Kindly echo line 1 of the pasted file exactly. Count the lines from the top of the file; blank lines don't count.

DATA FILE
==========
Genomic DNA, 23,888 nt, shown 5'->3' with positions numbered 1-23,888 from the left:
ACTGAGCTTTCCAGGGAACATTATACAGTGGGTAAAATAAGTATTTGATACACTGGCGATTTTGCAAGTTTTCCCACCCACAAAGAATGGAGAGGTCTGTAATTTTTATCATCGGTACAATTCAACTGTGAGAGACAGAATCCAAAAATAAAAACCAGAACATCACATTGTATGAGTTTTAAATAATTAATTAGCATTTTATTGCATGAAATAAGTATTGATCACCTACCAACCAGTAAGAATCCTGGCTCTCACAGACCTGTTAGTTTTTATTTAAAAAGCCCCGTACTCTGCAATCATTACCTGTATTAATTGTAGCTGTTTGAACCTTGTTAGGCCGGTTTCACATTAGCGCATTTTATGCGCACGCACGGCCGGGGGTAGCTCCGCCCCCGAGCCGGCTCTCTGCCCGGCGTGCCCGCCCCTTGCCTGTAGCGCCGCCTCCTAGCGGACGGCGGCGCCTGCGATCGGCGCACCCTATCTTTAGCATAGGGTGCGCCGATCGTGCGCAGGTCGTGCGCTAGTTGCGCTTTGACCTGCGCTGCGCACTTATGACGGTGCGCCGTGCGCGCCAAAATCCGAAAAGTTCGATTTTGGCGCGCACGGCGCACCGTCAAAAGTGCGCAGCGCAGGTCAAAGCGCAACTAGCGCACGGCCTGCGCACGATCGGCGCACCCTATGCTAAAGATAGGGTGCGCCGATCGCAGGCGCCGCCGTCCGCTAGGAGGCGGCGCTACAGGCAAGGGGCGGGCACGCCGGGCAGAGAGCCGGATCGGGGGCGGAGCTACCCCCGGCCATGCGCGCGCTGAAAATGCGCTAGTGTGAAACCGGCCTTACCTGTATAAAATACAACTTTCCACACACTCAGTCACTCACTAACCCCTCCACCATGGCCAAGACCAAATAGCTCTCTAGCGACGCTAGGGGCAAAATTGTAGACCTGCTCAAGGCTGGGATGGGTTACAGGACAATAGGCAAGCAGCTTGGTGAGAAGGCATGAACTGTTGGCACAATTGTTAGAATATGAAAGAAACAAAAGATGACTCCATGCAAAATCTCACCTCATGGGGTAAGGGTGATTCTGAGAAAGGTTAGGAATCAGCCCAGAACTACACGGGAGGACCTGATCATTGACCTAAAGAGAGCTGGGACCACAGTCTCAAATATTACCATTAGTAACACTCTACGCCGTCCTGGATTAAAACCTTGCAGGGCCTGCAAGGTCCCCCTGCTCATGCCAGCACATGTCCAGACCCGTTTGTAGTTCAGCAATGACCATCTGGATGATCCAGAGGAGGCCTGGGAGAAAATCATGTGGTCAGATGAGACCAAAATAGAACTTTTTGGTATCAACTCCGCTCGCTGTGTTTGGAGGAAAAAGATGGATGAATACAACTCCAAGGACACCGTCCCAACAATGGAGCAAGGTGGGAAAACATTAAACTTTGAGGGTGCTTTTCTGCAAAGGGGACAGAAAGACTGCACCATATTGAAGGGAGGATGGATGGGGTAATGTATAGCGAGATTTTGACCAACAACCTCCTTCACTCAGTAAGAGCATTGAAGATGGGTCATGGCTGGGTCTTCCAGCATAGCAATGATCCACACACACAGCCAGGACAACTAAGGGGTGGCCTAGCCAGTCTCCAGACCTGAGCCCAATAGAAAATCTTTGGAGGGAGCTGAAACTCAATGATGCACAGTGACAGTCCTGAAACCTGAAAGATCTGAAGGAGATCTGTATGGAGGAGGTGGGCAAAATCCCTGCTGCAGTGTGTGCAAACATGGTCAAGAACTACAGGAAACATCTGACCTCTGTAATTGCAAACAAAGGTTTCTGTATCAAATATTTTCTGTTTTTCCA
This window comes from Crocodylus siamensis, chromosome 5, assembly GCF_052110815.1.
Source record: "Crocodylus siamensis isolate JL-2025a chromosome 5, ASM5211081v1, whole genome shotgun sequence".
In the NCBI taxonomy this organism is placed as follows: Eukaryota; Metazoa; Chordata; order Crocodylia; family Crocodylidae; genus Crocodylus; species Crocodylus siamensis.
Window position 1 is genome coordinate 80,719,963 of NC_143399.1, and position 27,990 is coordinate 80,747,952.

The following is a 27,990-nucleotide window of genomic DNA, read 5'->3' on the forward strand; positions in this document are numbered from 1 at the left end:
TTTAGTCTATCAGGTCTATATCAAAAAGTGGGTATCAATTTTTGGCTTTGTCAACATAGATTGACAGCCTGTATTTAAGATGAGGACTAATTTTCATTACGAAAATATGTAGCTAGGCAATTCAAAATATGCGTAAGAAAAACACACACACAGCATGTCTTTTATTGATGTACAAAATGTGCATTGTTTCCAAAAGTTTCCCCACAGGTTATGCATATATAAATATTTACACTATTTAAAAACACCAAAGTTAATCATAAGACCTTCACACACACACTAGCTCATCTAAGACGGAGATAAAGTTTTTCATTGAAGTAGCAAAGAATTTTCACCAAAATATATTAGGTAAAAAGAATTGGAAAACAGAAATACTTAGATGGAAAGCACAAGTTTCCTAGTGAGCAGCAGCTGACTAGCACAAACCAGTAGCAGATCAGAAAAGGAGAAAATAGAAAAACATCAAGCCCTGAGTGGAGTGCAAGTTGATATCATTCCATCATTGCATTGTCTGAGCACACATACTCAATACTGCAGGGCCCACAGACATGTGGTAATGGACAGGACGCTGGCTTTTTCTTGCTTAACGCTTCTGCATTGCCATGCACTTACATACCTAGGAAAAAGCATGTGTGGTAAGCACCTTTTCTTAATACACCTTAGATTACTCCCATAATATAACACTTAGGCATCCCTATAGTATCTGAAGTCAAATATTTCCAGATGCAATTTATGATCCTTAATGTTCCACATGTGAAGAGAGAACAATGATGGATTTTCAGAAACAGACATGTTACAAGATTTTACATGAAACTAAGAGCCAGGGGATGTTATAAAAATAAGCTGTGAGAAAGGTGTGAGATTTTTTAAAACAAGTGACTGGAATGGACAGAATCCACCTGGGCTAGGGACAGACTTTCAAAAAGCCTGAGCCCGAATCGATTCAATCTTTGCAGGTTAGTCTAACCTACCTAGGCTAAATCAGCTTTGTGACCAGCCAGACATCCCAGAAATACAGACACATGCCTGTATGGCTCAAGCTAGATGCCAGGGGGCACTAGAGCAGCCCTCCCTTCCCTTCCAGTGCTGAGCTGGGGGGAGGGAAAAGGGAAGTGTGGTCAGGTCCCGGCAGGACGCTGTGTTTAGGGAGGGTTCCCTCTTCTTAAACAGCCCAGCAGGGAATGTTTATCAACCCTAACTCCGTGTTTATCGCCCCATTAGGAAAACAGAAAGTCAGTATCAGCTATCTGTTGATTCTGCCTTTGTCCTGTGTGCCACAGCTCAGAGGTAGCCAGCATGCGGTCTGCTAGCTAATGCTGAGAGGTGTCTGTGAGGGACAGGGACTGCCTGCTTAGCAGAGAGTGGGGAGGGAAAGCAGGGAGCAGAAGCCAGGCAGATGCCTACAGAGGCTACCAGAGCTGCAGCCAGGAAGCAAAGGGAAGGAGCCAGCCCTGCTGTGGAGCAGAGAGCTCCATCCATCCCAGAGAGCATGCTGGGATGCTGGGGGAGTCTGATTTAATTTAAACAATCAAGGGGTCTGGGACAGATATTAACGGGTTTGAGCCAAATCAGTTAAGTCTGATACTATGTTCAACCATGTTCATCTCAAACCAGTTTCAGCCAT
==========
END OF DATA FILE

Genomic DNA, 23,888 nt, shown 5'->3' with positions numbered 1-23,888 from the left: